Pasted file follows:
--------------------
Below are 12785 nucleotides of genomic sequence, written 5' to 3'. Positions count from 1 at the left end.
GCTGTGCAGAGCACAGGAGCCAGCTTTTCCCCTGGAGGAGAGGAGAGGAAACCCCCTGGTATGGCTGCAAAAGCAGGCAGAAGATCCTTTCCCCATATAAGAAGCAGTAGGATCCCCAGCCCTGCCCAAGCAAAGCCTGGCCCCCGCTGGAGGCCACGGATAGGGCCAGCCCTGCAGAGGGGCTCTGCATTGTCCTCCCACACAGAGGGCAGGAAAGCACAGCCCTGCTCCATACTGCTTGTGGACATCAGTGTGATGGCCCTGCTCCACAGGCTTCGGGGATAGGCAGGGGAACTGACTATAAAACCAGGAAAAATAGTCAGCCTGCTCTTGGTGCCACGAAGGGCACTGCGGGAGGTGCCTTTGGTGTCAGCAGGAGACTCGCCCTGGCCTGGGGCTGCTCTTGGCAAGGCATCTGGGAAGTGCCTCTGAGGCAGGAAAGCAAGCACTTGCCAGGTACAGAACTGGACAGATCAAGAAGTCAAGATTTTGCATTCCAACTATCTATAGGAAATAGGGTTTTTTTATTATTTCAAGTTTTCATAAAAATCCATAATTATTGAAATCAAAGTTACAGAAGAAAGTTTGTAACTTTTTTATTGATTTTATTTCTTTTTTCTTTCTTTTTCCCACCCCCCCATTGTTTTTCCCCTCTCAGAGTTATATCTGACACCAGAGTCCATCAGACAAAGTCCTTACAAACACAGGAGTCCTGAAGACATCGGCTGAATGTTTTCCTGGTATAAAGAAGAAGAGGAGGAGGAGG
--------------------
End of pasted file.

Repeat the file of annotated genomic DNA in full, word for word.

Below are 12785 nucleotides of genomic sequence, written 5' to 3'. Positions count from 1 at the left end.
GCTGTGCAGAGCACAGGAGCCAGCTTTTCCCCTGGAGGAGAGGAGAGGAAACCCCCTGGTATGGCTGCAAAAGCAGGCAGAAGATCCTTTCCCCATATAAGAAGCAGTAGGATCCCCAGCCCTGCCCAAGCAAAGCCTGGCCCCCGCTGGAGGCCACGGATAGGGCCAGCCCTGCAGAGGGGCTCTGCATTGTCCTCCCACACAGAGGGCAGGAAAGCACAGCCCTGCTCCATACTGCTTGTGGACATCAGTGTGATGGCCCTGCTCCACAGGCTTCGGGGATAGGCAGGGGAACTGACTATAAAACCAGGAAAAATAGTCAGCCTGCTCTTGGTGCCACGAAGGGCACTGCGGGAGGTGCCTTTGGTGTCAGCAGGAGACTCGCCCTGGCCTGGGGCTGCTCTTGGCAAGGCATCTGGGAAGTGCCTCTGAGGCAGGAAAGCAAGCACTTGCCAGGTACAGAACTGGACAGATCAAGAAGTCAAGATTTTGCATTCCAACTATCTATAGGAAATAGGGTTTTTTTATTATTTCAAGTTTTCATAAAAATCCATAATTATTGAAATCAAAGTTACAGAAGAAAGTTTGTAACTTTTTTATTGATTTTATTTCTTTTTTCTTTCTTTTTCCCACCCCCCCATTGTTTTTCCCCTCTCAGAGTTATATCTGACACCAGAGTCCATCAGACAAAGTCCTTACAAACACAGGAGTCCTGAAGACATCGGCTGAATGTTTTCCTGGTATAAAGAAGAAGAGGAGGAGGAGG